The case of the Masters Chronograph is 41mm long and 38mm wide, making it neither too small nor too big. And it’s the shape and design of the signature Ellipsocurvex that makes this watch. There are many dial variations. Black is the safe choice, blue the bold, and salmon the traditional one. The delicate dial pattern and finely shaped hands are details that complement the classic yet distinct Daniel Roth style.

Gérald Genta

Post-2000 Bvlgari Gérald Genta Gefica Bi-Retro in bronze — Image: WatchBox

The Gefica Safari is on the prowl

When it comes to watch design, Gérald Genta is way more famous than Daniel Roth. Mr. Genta designed some of the most famous watches in history, and, in 1969, he also started his eponymous brand. In the 1980s he made a special licensing deal with the Walt Disney Company, which made Mickey Mouse and his friends appear on the dials of his creations. In the same era, Genta also introduced what was quite possibly the first-ever bronze wristwatch, the Gefica Safari. This luxurious adventure watch made for big-game hunters debuted at Baselworld in 1984 and was ahead of its time. It featured a thematic and “practical” compass on the folding clasp and a quartz movement inside, offering the time, day and date, a 24-hour indicator, and moon phases on a slate or tortoise-shell dial.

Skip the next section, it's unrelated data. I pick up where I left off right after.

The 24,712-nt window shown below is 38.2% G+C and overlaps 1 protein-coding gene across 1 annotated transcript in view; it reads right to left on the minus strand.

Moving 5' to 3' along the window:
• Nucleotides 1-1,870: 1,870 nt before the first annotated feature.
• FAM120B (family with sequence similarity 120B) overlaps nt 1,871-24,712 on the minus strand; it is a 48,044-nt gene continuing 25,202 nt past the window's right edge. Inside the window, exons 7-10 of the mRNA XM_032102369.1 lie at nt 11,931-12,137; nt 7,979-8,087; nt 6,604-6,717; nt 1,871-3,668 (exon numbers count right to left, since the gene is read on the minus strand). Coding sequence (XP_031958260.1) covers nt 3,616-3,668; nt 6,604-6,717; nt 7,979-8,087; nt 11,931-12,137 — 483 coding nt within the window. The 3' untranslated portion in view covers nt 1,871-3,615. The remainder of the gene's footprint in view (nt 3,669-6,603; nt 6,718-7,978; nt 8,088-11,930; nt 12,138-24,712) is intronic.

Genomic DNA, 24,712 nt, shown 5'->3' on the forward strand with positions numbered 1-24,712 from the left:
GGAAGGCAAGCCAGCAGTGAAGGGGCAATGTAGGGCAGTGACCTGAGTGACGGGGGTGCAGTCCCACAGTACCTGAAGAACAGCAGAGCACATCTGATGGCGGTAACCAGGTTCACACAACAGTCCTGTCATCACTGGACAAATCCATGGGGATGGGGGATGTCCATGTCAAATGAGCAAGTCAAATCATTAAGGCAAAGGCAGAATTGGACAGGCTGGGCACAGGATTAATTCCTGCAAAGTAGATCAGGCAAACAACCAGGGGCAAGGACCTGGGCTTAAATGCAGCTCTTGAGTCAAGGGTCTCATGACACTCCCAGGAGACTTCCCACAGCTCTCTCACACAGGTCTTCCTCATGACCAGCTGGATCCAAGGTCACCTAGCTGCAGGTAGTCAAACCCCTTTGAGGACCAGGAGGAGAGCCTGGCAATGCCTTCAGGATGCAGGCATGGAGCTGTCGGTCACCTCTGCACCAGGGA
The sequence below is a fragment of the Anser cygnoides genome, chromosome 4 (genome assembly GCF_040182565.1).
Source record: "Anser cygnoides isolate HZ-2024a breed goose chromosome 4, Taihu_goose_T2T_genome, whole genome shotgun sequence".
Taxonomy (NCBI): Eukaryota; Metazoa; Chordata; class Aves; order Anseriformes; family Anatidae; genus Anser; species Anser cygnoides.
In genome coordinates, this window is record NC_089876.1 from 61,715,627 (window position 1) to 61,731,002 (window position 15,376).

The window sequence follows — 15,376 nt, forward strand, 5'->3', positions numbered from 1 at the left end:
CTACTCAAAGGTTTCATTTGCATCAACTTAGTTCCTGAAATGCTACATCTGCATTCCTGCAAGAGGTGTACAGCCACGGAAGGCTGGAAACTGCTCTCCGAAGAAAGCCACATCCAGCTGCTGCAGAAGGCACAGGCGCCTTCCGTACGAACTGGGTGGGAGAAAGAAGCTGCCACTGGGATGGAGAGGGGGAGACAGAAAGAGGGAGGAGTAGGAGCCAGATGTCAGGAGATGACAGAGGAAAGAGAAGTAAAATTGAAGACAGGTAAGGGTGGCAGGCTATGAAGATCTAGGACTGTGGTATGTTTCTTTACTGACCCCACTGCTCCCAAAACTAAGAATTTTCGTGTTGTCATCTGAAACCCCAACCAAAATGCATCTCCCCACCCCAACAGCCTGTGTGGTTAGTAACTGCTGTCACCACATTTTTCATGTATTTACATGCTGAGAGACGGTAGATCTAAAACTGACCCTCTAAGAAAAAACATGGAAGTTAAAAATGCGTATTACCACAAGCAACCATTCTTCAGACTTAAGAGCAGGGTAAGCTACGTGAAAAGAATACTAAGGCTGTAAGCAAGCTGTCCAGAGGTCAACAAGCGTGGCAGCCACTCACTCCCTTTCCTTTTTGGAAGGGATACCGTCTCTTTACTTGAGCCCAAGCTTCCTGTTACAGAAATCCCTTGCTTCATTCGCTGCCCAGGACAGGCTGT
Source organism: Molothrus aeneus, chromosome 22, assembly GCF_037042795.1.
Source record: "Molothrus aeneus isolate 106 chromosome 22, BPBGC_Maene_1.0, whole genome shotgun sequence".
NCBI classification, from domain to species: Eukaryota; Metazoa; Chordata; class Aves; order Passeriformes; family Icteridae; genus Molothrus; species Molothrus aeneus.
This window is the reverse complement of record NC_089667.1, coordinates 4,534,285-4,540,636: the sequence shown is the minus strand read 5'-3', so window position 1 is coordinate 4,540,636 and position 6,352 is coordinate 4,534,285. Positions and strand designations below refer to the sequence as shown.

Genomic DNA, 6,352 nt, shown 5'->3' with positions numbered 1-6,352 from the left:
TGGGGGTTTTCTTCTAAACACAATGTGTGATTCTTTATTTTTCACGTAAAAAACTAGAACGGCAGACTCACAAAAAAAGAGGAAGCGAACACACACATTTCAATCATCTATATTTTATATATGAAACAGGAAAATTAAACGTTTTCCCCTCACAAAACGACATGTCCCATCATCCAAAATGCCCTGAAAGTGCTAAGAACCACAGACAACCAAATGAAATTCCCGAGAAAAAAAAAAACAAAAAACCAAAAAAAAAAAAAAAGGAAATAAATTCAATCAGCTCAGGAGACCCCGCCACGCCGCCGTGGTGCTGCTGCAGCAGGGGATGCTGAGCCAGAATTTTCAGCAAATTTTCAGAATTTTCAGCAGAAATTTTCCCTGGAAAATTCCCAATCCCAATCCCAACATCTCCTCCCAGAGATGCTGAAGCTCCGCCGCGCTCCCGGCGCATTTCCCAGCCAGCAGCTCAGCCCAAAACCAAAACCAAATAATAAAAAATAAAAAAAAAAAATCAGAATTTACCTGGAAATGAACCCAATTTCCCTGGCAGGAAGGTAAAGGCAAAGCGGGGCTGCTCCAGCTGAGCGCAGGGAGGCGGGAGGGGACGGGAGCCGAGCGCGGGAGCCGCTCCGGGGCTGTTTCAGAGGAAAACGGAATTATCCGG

The Arena is another interesting and typical Genta creation. Displaying retrograde minutes and jumping hours, it appeared first in 1996, and it was one of the first of its kind along with the Chronoswiss Delphis. The name Arena is a reference to the architecture of ancient arenas, and Mickey Mouse also made his appearance on many versions of the watch. When Bvlgari acquired the Genta brand in 2000, the Arena stayed in production. Under LVMH ownership, both Mickey and the retrograde minutes and jumping hours are still alive and kicking. Gérald Genta is not a separate brand (yet) but is still managed by Bvlgari. The Roman brand started putting Gérald Genta watches back in the spotlight with several new creations based on familiar themes.